Of Monsters and Men
Alertness measures the character’s passive awareness. When characters are surprised, roll Alertness to determine who has the drop on whom. In active, physical conflicts, Alertness
determines initiative: whoever has the highest Alertness score (without rolling) goes first, then play proceeds around the table either clockwise or anticlockwise. Alternately,
play can proceed in order of Alertness, highest to lowest. Characters with high Alertness include bodyguards, outdoorsmen, and criminals who don’t get caught.
Alertness has similarities to Empathy and Investigation: in social situations and conflicts, use Empathy to determine initiative instead of Awareness; if the character’s actively looking for something, use Investigation. There’s often a fine line between looking for a clue and just happening to spot one. If it’s something relatively obvious that nobody bothered to look for, like a bloodstain on the floor, an Alertness check can bring
it to the players’ attention. If it’s something they need to proceed anyway, let them find it automatically, and use Alertness checks to reveal additional information.
If you set difficulties low, characters will always see something: the trick is to ensure your outcomes are tiered, so that you have more information to give to the
player who does well but still have something for one who doesn’t. When multiple characters perform Alertness checks, provide information to the person who did best
first, then to each person in order, telling them what they don’t see. This gives the players a clear picture, while pinpointing the limits of their characters’ knowledge.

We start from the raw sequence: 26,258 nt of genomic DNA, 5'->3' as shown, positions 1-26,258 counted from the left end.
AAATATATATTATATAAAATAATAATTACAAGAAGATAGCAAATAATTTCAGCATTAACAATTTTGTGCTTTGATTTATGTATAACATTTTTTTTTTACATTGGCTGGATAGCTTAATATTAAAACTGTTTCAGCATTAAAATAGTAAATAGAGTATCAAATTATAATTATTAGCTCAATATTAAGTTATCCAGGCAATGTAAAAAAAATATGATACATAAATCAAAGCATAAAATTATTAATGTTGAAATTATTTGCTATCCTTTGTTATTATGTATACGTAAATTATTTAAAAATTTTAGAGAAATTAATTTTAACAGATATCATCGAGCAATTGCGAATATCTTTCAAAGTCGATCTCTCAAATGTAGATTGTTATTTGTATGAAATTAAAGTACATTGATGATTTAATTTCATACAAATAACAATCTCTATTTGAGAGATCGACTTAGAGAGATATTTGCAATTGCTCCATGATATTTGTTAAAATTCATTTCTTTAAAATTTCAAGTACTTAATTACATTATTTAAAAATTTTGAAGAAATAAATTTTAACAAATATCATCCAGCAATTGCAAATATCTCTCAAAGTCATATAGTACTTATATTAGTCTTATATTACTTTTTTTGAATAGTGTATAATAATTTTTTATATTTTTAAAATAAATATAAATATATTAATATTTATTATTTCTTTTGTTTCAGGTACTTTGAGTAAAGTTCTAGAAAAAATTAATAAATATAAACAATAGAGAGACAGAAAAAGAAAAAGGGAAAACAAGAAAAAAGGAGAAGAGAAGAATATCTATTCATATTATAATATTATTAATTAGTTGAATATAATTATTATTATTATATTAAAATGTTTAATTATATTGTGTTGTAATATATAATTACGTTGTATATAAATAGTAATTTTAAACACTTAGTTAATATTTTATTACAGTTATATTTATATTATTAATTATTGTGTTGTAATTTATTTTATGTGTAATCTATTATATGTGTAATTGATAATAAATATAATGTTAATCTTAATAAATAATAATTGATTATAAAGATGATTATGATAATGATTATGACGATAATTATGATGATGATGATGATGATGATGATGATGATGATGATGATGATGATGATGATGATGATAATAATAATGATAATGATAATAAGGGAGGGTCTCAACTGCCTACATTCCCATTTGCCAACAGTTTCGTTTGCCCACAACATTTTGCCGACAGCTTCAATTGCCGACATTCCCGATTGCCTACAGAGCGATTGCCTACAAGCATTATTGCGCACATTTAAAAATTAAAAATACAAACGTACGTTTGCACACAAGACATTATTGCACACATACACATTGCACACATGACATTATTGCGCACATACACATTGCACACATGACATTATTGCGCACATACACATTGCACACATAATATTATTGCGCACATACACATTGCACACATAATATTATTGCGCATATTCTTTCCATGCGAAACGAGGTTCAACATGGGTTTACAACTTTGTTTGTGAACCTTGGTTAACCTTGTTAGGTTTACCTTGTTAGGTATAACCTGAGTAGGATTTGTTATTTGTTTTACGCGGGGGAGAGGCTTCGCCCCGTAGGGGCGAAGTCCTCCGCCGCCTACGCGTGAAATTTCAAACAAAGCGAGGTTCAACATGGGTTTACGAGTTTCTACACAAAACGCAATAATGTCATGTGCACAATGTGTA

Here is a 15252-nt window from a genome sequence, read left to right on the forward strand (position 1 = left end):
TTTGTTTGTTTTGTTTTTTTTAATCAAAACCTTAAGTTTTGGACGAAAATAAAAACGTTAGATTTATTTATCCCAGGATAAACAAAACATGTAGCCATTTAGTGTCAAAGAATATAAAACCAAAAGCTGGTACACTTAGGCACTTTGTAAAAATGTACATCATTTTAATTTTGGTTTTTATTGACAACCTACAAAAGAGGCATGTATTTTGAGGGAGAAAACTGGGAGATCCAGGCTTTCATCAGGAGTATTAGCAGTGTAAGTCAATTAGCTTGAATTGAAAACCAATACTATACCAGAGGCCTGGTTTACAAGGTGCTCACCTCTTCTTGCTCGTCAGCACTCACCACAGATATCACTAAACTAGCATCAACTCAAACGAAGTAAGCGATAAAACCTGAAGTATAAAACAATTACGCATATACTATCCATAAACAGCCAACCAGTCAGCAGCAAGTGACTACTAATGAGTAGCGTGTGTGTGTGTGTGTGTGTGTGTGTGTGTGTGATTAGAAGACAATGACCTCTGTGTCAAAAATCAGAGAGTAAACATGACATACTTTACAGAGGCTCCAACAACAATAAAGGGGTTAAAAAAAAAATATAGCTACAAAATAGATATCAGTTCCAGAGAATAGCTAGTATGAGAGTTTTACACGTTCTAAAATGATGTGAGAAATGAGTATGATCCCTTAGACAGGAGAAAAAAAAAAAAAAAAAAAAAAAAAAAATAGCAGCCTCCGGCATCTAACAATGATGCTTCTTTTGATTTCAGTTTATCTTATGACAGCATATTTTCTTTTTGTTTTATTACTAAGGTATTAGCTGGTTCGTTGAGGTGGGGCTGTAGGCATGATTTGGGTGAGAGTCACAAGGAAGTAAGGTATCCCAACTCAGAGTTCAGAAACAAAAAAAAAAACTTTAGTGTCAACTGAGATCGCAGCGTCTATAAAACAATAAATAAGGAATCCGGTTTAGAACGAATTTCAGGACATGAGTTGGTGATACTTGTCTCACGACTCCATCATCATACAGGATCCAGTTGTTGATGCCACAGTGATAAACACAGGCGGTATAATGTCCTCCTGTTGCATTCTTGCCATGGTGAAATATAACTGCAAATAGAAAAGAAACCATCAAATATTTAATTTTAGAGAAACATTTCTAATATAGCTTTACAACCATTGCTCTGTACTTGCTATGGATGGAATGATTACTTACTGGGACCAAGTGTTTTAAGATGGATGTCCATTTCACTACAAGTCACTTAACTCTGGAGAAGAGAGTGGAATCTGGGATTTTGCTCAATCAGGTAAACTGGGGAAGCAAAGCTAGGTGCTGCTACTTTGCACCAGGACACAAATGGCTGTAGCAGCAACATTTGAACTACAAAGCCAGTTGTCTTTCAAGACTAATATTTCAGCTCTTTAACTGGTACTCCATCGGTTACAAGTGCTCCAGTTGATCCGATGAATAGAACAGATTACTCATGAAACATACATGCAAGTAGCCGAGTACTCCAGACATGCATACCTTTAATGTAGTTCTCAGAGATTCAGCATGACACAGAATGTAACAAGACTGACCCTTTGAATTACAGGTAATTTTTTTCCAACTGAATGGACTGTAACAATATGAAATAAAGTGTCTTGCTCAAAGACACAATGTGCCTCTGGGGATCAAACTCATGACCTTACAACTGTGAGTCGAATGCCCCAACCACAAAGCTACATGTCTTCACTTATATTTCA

A good rule of thumb is to provide an additional detail for every one or two shifts generated. If everyone can easily spot the bloodstain, then those who get two shifts
notice that it’s unusually dark, those who get four notice a smaller stain near the door, and so on. But be careful: there’s only so much detail an Alertness check like this
should reveal without stepping on Investigation’s toes. Calling for an Alertness check can have a sideeffect of making players paranoid about what they’re missing unless they get a stellar result. Consequently, general calls for Alertness rolls should be used sparingly,
and only when there’s actually something to tell the players, regardless of whether they rolled well enough to discover it.
Whenever ambushed (see page 110), a character may make
one final Alertness check against his attacker’s Stealth to see
if he’s surprised. On a failure his defence is Mediocre (+0)
for the first exchange.
To simulate a confusing situation, where it’s difficult to see
clearly because of smoke, mirrors or too much activity, the
Story Teller may restrict all actions by Alertness